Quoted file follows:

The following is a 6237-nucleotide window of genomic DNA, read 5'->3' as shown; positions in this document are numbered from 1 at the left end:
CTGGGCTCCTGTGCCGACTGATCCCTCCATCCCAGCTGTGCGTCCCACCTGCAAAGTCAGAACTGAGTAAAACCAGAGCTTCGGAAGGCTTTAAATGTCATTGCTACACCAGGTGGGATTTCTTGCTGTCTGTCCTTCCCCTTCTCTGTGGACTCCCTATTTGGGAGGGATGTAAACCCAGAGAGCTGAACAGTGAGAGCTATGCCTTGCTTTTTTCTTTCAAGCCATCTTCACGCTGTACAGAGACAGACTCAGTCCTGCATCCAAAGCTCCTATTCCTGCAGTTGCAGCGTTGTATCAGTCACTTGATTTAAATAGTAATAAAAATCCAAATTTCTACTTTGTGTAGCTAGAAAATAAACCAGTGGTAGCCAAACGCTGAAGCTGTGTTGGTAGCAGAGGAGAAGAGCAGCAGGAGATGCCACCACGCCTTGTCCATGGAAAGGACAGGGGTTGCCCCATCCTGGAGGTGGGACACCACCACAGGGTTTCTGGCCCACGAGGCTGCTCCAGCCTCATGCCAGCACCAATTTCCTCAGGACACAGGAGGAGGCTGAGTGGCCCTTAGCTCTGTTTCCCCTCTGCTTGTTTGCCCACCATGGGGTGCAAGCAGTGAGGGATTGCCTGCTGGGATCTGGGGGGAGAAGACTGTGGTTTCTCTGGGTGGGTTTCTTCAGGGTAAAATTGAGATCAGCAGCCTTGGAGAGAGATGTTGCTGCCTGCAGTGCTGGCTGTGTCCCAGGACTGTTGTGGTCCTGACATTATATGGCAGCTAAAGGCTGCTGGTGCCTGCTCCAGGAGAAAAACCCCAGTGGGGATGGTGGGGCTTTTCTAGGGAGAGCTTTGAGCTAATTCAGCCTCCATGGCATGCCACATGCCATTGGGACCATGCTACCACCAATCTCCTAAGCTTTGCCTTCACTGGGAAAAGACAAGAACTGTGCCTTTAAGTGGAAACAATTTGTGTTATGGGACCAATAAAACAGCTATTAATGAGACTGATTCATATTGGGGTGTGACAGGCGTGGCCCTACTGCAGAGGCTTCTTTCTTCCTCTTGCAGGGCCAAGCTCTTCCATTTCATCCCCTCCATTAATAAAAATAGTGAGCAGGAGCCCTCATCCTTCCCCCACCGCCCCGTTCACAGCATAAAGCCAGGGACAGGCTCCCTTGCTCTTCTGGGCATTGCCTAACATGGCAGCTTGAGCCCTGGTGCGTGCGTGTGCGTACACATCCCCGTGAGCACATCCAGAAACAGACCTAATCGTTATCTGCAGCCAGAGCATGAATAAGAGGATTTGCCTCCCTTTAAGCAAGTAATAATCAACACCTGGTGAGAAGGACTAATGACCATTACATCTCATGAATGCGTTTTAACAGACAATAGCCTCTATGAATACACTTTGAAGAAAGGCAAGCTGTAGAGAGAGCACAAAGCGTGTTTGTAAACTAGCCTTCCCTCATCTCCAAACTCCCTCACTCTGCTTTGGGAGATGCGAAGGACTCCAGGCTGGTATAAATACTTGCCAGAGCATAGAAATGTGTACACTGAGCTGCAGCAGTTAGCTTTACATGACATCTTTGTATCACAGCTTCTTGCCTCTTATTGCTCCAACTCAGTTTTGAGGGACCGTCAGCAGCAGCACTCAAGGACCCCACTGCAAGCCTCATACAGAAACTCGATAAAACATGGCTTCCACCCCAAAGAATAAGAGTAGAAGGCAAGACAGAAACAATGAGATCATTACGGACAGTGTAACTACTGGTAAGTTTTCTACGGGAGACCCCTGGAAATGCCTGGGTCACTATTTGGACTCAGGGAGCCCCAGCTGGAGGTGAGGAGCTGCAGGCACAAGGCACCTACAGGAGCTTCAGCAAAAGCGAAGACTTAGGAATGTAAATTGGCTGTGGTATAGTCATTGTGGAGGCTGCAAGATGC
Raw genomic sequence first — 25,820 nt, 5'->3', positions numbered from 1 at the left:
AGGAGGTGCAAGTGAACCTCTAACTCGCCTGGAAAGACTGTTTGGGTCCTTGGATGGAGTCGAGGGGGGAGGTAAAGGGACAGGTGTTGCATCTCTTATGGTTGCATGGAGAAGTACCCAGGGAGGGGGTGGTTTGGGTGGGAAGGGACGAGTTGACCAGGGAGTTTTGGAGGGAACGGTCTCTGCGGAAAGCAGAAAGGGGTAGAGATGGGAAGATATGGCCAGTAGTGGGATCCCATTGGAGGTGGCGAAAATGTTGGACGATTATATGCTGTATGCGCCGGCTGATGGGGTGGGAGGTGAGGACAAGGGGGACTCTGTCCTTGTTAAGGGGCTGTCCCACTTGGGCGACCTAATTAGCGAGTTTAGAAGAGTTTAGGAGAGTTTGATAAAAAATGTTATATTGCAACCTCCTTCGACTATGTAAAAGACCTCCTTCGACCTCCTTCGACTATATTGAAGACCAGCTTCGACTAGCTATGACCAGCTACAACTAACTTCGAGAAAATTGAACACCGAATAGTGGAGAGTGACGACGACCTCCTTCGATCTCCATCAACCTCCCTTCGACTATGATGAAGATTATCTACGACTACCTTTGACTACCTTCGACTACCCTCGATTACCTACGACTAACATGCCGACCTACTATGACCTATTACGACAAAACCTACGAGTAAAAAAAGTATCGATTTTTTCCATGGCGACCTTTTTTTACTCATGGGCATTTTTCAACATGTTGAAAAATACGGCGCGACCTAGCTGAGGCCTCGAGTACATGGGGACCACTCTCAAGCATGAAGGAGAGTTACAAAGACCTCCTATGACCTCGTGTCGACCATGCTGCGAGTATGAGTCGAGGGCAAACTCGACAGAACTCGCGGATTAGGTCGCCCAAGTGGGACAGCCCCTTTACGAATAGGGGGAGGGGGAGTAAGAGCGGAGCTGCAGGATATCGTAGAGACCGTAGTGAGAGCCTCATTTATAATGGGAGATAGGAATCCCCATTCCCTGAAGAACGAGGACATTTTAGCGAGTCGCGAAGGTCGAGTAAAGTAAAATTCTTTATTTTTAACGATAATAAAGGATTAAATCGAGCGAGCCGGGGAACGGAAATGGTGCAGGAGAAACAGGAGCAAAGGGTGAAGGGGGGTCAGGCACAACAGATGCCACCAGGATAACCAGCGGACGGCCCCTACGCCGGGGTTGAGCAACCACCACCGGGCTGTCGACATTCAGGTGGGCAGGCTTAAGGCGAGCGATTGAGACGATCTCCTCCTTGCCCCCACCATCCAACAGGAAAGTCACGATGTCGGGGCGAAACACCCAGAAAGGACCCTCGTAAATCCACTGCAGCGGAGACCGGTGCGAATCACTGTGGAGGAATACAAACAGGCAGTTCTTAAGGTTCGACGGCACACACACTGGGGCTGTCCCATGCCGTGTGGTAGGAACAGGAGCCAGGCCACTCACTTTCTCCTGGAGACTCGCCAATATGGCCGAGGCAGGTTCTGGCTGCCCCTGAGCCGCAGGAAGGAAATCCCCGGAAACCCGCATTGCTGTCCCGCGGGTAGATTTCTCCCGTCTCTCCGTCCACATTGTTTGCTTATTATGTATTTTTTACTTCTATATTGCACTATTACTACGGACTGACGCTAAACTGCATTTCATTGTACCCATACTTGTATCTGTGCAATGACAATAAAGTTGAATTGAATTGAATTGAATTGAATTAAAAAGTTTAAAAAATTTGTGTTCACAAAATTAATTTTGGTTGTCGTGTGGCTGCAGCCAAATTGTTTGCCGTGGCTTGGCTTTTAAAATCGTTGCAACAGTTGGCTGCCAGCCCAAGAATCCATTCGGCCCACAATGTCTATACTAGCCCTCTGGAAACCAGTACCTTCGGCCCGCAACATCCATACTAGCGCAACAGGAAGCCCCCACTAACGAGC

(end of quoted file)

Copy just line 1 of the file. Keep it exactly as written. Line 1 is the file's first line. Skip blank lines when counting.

The following is a 6237-nucleotide window of genomic DNA, read 5'->3' as shown; positions in this document are numbered from 1 at the left end: